Molecular analysis of the CTSK gene in a cohort of 33 Brazilian families with pycnodysostosis from a cluster in a Brazilian Northeast region

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2016
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Araujo, Thais Fenz
Ribeiro, Erlane Marques
Arruda, Anderson Pontes
Moreno, Carolina Araujo
Vasconcelos de Medeiros, Paula Frassinetti
Minillo, Renata Moldenhauer
Melo, Debora Gusmao
Kim, Chong Ae
Rodovalho Doriqui, Maria Juliana
Felix, Temis Maria
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Background: Pycnodysostosis is an autosomal recessive skeletal dysplasia, the prevalence of which is estimated to be low (1 per million). Nevertheless, in recent years we have found 27 affected individuals from 22 families in Ceara State, a region of the Brazilian Northeast, giving a local prevalence of 3 per million. This local prevalence associated with a high parental consanguinity, suggesting a possible founder effect, prompted us to perform a molecular investigation of these families to test this hypothesis. Methods: The CTSK gene was sequenced by the Sanger method in the patients and their parents. In addition to 18 families from Ceara, this study also included 15 families from other Brazilian regions. We also investigated the origin of each family from the birthplace of the parents and/or grandparents. Results: We have studied 39 patients, including 33 probands and 6 sibs, from 33 families with pycnodysostosis and identified six mutations, five previously described (c.436G>C, c.580G>A, c.721C>T, c.830C>T and c.953G>A) and one novel frameshift (c.83dupT). This frameshift variant seems to have a single origin in Ceara State, since the haplotype study using the polymorphic markers D1S2344, D1S442, D1S498 and D1S2715 suggested a common origin. Most of the mutations were found in homozygosity in the patients from Ceara (83.3 %) while in other states the mutations were found in homozygosity in half of patients. We have also shown that most of the families currently living outside of Ceara have northeastern ancestors, suggesting a dispersion of these mutations from the Brazilian Northeast. Conclusions: The high frequency of pycnodysostosis in Ceara State is the consequence of the high inbreeding in that region. Several mutations, probably introduced a long time ago in Ceara, must have spread due to consanguineous marriages and internal population migration. However, the novel mutation seems to have a single origin in Ceara, suggestive of a founder effect.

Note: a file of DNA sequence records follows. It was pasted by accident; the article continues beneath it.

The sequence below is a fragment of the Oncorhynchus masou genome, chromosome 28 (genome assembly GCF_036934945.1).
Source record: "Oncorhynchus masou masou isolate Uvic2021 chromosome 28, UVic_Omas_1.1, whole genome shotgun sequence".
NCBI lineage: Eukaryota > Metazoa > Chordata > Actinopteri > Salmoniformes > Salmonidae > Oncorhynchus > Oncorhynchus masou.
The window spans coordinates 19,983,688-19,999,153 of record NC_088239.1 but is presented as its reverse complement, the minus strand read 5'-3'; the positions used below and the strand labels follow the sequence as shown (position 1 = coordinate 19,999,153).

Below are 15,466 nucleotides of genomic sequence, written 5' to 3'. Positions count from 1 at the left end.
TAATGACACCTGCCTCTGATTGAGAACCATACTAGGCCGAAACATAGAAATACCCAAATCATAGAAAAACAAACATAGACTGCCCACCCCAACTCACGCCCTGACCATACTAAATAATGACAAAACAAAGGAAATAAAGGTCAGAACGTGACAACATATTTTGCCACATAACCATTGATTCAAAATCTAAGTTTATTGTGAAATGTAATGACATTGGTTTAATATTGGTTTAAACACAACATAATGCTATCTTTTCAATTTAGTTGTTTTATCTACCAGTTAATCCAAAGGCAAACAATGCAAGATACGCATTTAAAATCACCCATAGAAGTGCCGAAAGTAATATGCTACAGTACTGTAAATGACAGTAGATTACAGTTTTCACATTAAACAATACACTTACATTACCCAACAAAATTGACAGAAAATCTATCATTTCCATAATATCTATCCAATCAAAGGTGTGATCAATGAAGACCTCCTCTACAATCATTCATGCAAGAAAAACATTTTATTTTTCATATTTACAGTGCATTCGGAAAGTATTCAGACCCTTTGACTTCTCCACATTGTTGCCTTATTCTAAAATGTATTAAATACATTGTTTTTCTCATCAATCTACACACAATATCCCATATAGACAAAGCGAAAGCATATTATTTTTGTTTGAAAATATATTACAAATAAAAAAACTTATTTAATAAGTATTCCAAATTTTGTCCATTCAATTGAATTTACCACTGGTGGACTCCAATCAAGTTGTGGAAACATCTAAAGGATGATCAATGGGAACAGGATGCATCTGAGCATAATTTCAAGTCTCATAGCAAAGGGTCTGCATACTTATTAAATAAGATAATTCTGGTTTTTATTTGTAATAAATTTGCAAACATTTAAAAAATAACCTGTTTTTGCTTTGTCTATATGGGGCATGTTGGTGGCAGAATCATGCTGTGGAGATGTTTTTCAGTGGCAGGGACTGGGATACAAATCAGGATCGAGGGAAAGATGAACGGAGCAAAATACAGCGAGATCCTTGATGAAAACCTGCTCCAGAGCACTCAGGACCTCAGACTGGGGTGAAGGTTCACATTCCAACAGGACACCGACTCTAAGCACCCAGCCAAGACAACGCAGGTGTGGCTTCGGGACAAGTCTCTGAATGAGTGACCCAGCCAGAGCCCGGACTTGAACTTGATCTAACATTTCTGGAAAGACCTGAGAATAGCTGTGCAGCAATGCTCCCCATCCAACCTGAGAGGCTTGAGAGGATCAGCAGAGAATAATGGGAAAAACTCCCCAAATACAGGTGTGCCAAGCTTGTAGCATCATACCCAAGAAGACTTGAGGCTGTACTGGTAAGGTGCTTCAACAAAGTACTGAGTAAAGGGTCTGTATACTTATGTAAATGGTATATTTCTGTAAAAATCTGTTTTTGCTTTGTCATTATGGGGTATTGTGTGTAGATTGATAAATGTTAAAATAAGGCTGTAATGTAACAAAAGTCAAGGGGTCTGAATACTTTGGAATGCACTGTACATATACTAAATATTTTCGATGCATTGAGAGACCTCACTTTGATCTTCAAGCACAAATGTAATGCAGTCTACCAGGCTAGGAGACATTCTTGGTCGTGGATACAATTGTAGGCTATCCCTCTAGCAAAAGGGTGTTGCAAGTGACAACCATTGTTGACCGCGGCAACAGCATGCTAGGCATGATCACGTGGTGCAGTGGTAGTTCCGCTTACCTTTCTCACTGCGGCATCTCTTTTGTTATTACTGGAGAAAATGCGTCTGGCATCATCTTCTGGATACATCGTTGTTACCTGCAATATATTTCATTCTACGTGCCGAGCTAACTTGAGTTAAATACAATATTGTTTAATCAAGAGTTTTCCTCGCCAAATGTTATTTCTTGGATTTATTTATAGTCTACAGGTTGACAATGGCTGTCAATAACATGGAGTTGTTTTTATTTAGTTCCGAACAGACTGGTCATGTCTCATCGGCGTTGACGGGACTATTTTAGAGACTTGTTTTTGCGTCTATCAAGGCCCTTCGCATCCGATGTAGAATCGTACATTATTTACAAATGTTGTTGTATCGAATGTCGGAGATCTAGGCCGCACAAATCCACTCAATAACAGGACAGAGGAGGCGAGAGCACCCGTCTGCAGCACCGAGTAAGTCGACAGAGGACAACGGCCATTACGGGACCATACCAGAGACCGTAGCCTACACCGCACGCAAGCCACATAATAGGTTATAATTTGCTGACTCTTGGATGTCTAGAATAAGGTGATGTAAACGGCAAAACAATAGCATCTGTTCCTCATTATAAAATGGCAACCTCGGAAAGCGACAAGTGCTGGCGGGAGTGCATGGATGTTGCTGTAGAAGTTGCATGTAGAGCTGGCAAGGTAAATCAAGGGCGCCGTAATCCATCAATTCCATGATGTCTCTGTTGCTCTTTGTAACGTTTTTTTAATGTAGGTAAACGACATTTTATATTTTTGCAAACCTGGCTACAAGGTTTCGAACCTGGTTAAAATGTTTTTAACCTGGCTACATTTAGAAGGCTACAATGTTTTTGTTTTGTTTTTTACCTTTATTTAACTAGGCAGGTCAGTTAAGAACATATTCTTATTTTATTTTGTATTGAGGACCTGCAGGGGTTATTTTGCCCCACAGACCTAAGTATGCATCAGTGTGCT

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European Journal Of Medical Research. London, v. 21, p. -, 2016.